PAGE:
Signaling for cartilage

November 27, 2006

Skeletal progenitor cells differentiate into cartilage cells when one master gene actually suppresses the action of another, said Baylor College of Medicine researchers in a report that appears online in the journal Proceedings of the National Academy of Sciences.

Skeletons are made of bone and cartilage cells that are differentiated from the same multipotent stem cell, said Dr. Brendan Lee, associate professor of molecular and human genetics at BCM, director of the Skeletal Dysplasia Clinic at Texas Children's Hospital and a Howard Hughes Medical Institute investigator. This same stem cell gives rise to bone, cartilage, fat and fibroblasts.

"The big question is what are the master genes that make a stem cell go one way versus another," said Lee.

Both SOX9 and RUNX2 are master transcription factors involved in the process of differentiating bone and cartilage.

The master protein SOX9 directs skeletal progenitor cells to become cartilage and another master protein, RUNX2, directs such cells to become bone, However, he said, the primordial skeletal cell has both RUNX2 AND SOX9.

"We then asked a simple question: Could these master transcription factors (that direct the expression of other genes) directly affect one another's function"" he said. After studies in the laboratory, with mice and with humans, the answer was yes.

"SOX9 appears to be the dominant player," said Lee. "When it is present in a progenitor cell, it turns off RUNX2 and allows the cell to become cartilage."

That does not answer the question of how such cells become bone.

"Clearly, something must turn off SOX9," said Lee. "That's the next question we have to answer."

Working in a genetic lab allowed Lee and his colleagues to learn from gene-caused diseases of the skeletal system. Studies of human tissues proved that the protein activity identified in cells in the laboratory and in studies with mice occurred in humans as well.
-end-
Others who took part in the research include Drs. Guang Zhou, Qiping Zheng, Feyza Engin, Elda Munivez, and Yuqing Chen of Baylor College of Medicine; Eiman Sebald of Cedars Sinai Medical Center in Los Angeles; and Deborah Krakow of the David Geffen School of Medicine, University of California, Los Angeles.

Funding for this research came from the National Institutes of Health and the Baylor College of Medicine Mental Retardation and Development Disability Research Center.

Baylor College of Medicine

Related Stem Cell Articles from Brightsurf:

Fat cell hormone boosts potential of stem cell therapy
Mesenchymal stem cell (MSC) therapy has shown promising results in the treatment of conditions ranging from liver cirrhosis to retinal damage, but results can be variable.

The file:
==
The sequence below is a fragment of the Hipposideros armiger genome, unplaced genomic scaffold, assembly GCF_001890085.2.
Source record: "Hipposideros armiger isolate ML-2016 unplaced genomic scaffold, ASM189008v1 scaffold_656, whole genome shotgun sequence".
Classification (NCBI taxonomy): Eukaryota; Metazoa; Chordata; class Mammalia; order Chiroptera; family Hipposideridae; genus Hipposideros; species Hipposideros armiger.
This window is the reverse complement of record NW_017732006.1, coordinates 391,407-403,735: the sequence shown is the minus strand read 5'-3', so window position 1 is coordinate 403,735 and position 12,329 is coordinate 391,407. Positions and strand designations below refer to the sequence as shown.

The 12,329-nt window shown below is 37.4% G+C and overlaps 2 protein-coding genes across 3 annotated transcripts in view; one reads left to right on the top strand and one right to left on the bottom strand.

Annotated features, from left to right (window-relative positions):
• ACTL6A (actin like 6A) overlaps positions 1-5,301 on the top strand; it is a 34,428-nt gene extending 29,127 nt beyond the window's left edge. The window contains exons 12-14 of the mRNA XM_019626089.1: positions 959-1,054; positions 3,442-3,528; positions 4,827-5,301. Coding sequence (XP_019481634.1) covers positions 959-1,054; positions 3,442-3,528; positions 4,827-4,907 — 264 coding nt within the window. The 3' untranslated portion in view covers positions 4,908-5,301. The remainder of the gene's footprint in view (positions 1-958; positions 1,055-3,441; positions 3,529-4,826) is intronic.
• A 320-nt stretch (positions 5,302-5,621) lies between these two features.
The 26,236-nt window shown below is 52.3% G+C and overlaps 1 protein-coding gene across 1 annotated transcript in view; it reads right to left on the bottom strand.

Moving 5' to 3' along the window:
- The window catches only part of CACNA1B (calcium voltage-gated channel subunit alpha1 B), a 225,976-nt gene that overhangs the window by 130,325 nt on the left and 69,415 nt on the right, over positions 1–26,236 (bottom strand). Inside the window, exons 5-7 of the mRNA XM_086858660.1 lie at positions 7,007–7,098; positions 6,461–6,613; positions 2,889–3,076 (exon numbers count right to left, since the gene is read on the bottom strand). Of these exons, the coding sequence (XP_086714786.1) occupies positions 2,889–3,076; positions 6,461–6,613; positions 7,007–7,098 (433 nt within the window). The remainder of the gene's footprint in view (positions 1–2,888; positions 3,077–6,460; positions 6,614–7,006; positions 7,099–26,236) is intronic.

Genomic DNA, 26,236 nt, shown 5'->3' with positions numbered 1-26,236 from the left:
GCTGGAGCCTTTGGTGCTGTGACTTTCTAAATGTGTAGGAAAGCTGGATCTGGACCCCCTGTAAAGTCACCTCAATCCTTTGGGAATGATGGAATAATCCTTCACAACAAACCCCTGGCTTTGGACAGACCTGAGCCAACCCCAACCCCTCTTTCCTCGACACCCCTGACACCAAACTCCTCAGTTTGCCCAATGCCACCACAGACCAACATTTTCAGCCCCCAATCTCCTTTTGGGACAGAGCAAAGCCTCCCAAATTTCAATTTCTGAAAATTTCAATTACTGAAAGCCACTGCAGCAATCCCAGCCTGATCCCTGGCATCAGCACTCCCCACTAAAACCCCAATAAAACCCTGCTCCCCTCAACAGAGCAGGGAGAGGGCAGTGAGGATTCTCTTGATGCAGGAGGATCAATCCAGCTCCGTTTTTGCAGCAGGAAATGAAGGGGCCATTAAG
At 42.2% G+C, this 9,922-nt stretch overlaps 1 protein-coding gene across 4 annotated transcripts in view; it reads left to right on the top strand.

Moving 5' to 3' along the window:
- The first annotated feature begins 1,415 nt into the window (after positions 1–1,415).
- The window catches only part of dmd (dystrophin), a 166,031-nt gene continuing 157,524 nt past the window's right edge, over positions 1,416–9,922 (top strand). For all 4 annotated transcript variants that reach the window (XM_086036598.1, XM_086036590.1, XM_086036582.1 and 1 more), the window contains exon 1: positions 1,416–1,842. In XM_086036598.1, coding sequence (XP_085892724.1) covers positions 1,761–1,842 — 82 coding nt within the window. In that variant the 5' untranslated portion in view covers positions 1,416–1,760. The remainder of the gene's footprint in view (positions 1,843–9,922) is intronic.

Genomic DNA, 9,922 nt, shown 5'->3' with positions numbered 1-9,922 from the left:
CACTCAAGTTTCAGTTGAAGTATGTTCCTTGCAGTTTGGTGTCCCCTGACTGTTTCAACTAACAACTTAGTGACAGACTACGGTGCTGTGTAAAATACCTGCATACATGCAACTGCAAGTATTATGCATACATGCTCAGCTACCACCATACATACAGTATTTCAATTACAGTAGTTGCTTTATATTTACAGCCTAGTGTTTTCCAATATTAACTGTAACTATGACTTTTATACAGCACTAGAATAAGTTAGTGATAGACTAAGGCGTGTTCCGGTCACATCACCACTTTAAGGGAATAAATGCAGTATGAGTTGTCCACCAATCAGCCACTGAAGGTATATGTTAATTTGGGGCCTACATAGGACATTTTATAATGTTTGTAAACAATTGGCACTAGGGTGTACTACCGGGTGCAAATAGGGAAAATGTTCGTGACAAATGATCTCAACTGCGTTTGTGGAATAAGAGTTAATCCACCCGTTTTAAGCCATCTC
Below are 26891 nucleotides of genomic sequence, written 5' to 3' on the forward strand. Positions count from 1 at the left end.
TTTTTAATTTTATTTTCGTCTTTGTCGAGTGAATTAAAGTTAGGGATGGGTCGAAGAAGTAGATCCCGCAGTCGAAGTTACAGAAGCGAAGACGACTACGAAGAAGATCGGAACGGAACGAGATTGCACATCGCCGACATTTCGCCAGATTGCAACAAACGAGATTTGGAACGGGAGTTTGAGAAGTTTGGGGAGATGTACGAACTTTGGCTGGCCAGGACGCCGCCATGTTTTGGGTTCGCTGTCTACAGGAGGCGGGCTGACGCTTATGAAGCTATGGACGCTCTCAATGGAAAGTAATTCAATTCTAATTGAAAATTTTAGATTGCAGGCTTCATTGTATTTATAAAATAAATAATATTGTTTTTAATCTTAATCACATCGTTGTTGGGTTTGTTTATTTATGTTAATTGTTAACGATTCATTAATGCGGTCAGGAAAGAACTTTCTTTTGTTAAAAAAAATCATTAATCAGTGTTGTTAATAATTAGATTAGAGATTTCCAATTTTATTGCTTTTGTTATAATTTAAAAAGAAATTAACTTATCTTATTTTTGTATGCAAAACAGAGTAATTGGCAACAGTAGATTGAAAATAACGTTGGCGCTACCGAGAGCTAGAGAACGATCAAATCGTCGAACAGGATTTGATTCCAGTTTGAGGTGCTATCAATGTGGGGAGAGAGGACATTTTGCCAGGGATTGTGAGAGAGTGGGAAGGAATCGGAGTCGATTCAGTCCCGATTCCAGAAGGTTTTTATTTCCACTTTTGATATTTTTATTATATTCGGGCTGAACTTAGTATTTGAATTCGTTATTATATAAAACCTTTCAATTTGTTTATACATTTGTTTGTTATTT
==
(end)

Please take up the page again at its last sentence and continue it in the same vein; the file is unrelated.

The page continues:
Oncotarget Characterization of iPS87, a prostate cancer stem cell-like cell line
Oncotarget Volume 11, Issue 12 reported outside its natural niche, the cultured prostate cancer stem cells lost their tumor-inducing capability and stem cell marker expression after approximately 8 transfers at a 1:3 split ratio.

Stem cell identity unmasked by single cell sequencing technology
Scientists from The University of Queensland's Diamantina Institute have revealed the difference between a stem cell and other blood vessel cells using gene-sequencing technology.

It's all about the (stem cell) neighborhood
Researchers at Duke-NUS Medical School have now identified how the stem cell neighbourhood, known as a niche, keeps stem cells in the gut alive.

Spaceflight activates cell changes with implications for stem cell-based heart repair
A new study of the effects of spaceflight on the development of heart cells identified changes in calcium signaling that could be used to develop stem cell-based therapies for cardiac repair.

Not just a stem cell marker
The protein CD34 is predominantly regarded as a marker of blood-forming stem cells but it helps with migration to the bone marrow too.

Interferon-beta producing stem cell-derived immune cell therapy on liver cancer
Induced pluripotent stem (iPS) cell-derived myeloid cells (iPS-ML) that produce the anti-tumor protein interferon-beta (IFN-beta) have been produced and analyzed by researchers from Kumamoto University, Japan.

Scientists aim to create the world's largest sickle cell disease stem cell library
Scientists at the Center for Regenerative Medicine at Boston Medical Center and Boston University School of Medicine are creating an induced pluripotent stem cell (iPSC)-based research library that opens the door to invaluable sickle cell disease research and novel therapy development.

Designer switches of cell fate could streamline stem cell biology
Researchers at the University of Wisconsin-Madison have developed a novel strategy to reprogram cells from one type to another in a more efficient and less biased manner than previous methods.

Allen Institute for cell science releases gene edited human stem cell lines
The Allen Institute for Cell Science has released the Allen Cell Collection: the first publicly available collection of gene edited, fluorescently tagged human induced pluripotent stem cells that target key cellular structures with unprecedented clarity.

Read More: Stem Cell News and Stem Cell Current Events
Brightsurf.com is a participant in the Amazon Services LLC Associates Program, an affiliate advertising program designed to provide a means for sites to earn advertising fees by advertising and linking to Amazon.com.